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Data-orientation vs. Document-orientation 2: Just how normal are you?

Posted by jimcarls on September 19, 2011

In discussing the limitations of "document-oriented" thinking in the last segment, I discussed one end of the range of ways to organize FF&E specifications data — looking at a sprawling, "all-in-one document" approach that recorded all the information about a project's FF&E specifications and their use in a spreadsheet.  In this one, I will look at how the search for more efficient ways to create documents takes us in the direction of a very specific way of organizing data.

Keeping an all-in-one "flat" type of spreadsheet up to date (and intact) takes a lot of effort. It quickly leads most designers to simplify the whole approach, often creating just two things:

1) A simple table (or "schedule") showing where FF&E objects occur using Room IDs and object Tags, either as a single table (like below) or separate tables for each room type:


2) Object specification sheets in a word-processor (or multiple worksheets in a spreadsheet) explaining the objects to which the Tags refer:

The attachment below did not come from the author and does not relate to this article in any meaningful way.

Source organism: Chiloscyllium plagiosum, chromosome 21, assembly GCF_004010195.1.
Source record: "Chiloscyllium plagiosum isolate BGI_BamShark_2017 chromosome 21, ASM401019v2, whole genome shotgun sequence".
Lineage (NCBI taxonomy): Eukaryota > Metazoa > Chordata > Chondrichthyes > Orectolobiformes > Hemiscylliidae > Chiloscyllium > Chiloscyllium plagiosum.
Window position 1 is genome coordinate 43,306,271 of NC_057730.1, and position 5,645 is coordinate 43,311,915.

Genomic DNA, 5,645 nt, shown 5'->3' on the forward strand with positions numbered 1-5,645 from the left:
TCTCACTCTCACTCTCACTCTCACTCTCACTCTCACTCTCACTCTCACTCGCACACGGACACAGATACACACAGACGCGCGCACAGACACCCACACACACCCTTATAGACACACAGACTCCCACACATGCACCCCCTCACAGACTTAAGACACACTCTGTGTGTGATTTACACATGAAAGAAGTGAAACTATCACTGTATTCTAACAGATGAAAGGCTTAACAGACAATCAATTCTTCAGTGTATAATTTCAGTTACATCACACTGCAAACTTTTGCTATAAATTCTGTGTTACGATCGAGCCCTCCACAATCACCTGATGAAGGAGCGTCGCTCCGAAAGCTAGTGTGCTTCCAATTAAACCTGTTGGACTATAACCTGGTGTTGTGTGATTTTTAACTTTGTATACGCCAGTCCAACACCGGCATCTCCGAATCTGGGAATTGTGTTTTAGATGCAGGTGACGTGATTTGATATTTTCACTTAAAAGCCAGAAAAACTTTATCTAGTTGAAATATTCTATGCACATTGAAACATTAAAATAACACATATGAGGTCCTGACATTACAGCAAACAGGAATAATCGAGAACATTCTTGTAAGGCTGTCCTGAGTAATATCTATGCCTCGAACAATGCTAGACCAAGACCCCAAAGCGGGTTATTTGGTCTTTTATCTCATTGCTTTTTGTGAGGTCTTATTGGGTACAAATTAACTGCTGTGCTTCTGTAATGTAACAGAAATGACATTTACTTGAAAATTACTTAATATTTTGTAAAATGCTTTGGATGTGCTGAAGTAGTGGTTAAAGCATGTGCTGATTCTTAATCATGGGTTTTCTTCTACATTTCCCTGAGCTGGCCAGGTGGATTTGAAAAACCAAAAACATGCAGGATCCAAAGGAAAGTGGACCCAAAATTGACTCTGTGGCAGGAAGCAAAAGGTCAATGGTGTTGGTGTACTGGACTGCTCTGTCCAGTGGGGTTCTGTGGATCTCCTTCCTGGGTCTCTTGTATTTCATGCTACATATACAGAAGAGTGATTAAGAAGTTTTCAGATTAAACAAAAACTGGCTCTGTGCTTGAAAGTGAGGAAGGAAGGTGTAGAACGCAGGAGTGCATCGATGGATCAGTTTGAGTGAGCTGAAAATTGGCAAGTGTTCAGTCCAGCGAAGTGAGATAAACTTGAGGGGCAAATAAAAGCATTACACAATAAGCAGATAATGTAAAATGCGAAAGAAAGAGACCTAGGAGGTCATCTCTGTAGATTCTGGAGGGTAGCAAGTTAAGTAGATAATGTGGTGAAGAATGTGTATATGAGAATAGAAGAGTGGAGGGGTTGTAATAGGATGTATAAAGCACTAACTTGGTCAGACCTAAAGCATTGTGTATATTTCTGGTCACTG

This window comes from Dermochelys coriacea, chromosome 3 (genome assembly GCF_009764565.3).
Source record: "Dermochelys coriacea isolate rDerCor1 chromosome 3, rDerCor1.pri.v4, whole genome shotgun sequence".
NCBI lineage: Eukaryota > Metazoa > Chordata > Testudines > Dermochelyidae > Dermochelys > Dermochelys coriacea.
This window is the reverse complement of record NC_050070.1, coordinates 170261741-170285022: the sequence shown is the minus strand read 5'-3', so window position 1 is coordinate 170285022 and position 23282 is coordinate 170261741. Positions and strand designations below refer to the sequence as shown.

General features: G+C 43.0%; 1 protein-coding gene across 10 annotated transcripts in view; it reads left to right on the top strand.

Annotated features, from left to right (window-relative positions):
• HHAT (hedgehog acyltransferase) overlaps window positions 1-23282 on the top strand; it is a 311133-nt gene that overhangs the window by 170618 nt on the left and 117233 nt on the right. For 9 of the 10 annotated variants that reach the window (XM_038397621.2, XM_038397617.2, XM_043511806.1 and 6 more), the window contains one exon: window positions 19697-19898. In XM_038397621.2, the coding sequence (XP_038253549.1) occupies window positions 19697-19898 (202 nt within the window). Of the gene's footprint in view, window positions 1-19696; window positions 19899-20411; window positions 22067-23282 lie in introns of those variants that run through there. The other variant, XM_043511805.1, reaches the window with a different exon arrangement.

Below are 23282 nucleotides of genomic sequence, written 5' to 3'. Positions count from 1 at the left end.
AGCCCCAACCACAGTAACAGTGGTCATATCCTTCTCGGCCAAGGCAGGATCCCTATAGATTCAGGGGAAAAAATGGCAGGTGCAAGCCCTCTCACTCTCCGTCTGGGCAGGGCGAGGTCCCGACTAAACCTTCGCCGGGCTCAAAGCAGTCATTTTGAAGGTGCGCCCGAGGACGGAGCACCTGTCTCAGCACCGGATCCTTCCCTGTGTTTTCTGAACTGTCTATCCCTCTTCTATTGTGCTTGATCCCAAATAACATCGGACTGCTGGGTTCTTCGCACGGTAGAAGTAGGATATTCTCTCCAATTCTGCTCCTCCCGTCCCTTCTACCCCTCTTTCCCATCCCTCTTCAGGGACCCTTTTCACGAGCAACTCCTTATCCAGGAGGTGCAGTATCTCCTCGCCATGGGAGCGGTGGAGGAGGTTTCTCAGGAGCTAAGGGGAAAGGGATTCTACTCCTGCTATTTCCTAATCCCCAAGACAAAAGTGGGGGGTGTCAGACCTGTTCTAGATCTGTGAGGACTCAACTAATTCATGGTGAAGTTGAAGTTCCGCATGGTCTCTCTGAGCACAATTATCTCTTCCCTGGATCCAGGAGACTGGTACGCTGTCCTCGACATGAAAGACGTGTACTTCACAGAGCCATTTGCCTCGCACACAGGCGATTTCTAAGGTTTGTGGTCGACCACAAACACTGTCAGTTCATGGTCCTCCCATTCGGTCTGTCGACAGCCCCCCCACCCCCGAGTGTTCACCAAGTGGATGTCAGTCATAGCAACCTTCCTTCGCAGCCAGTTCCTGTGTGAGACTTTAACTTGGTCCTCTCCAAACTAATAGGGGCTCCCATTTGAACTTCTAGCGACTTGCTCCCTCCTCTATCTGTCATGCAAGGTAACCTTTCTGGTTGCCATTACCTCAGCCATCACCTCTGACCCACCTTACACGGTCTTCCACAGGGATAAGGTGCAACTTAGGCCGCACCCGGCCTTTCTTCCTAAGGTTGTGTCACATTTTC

In doing this, they have stumbled upon one of the most basic (and cryptically named) ideas of database management: "normalization." To normalize data simply means to separate it into its unique categories, similar to having file drawers in which each drawer represents one and only one category of thing and each sheet of paper in the drawer represents one unique example, so that if you needed to know what the data was for that thing, you can be sure that there is only one "official" source for it.  This gives you better control over changes and reduces duplicate data entry.  When a single category of data is placed in a much simpler type of spreadsheet layout we call a "table," the table itself is represented by the file drawer while each sheet in the drawer always corresponds to one row in the table, so the spec sheet above can also be represented as a row in an object table.